This article is only available in the PDF format. Download the PDF to view the article, as well as its associated figures and tables.
To the Editor: Because of the high incidence of skin reactions to ampicillin and because other drugs are available I do not believe that it should be used for the treatment of streptococcal infection.
However, I am reasonably sure on clinical grounds that the sensitivity reactions which we observed are not reactions to penicillin itself (or to the penicillin antigen 6-aminopenicillanic acid). These reactions do not have the earmarks of penicillin sensitivity (hives, painful joints, itching, evanescent rash). These reactions of the skin are similar to the drug rashes which many years ago in the early trials of sulfa prophylaxis we learned to ignore and continue medication.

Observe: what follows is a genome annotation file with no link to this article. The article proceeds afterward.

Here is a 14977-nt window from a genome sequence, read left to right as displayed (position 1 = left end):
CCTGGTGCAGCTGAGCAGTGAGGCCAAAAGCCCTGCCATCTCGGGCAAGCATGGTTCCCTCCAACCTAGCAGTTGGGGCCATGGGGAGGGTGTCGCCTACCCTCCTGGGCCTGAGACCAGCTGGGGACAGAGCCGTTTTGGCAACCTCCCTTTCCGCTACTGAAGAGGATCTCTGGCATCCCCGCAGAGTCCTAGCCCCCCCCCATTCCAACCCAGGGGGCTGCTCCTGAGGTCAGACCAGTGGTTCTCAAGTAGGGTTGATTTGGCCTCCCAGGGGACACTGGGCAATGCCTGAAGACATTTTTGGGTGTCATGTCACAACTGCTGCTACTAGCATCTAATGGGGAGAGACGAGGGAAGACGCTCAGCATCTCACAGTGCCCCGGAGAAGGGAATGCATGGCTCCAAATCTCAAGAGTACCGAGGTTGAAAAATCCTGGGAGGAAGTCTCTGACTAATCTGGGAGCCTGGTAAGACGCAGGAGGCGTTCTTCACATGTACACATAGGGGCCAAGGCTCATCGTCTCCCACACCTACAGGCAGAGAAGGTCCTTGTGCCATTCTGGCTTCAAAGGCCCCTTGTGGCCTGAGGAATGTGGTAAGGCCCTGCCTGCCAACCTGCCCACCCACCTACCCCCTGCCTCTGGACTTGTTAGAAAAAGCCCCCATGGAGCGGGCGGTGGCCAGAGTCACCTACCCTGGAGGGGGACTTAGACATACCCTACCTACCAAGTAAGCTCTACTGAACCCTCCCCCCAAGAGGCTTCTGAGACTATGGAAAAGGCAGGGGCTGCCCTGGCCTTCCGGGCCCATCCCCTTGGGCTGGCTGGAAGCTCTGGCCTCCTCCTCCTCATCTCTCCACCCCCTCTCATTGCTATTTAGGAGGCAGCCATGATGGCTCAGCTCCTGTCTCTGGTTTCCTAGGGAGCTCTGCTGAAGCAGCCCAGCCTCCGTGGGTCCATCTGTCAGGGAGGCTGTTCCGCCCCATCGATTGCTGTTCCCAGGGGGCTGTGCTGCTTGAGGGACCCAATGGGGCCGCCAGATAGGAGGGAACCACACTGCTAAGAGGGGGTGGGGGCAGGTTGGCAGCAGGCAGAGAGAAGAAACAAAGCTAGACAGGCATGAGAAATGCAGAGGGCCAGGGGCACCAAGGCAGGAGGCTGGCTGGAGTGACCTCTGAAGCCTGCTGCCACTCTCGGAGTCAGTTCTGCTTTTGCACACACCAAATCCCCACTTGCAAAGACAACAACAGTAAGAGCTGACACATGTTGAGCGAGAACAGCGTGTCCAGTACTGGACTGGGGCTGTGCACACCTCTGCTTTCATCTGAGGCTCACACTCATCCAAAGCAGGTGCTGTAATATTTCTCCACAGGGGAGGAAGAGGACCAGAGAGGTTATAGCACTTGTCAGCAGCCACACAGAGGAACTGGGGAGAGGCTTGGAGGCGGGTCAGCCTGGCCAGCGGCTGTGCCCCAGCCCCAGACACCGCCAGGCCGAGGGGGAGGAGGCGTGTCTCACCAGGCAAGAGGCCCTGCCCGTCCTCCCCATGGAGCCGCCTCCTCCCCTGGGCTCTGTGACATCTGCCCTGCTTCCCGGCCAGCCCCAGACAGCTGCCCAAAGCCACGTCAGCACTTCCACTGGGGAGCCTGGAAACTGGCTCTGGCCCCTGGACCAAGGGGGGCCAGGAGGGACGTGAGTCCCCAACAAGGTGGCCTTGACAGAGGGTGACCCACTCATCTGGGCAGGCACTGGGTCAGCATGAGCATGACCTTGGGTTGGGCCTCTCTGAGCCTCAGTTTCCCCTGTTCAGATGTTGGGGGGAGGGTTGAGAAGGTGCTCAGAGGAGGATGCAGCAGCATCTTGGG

The rash does not itch. It is rubella-like; it spreads down, usually starting around the face and neck. Once it appears it persists for at least several days and when it fades, leaves marks like measles. It is not associated with joint swelling.
BREESE BB. AMPICILLIN REACTION-Reply. Am J Dis Child. 1966;112(6):609–610. doi:10.1001/archpedi.1966.02090150153028
Coronavirus Resource Center
Customize your JAMA Network experience by selecting one or more topics from the list below.
Create a personal account or sign in to: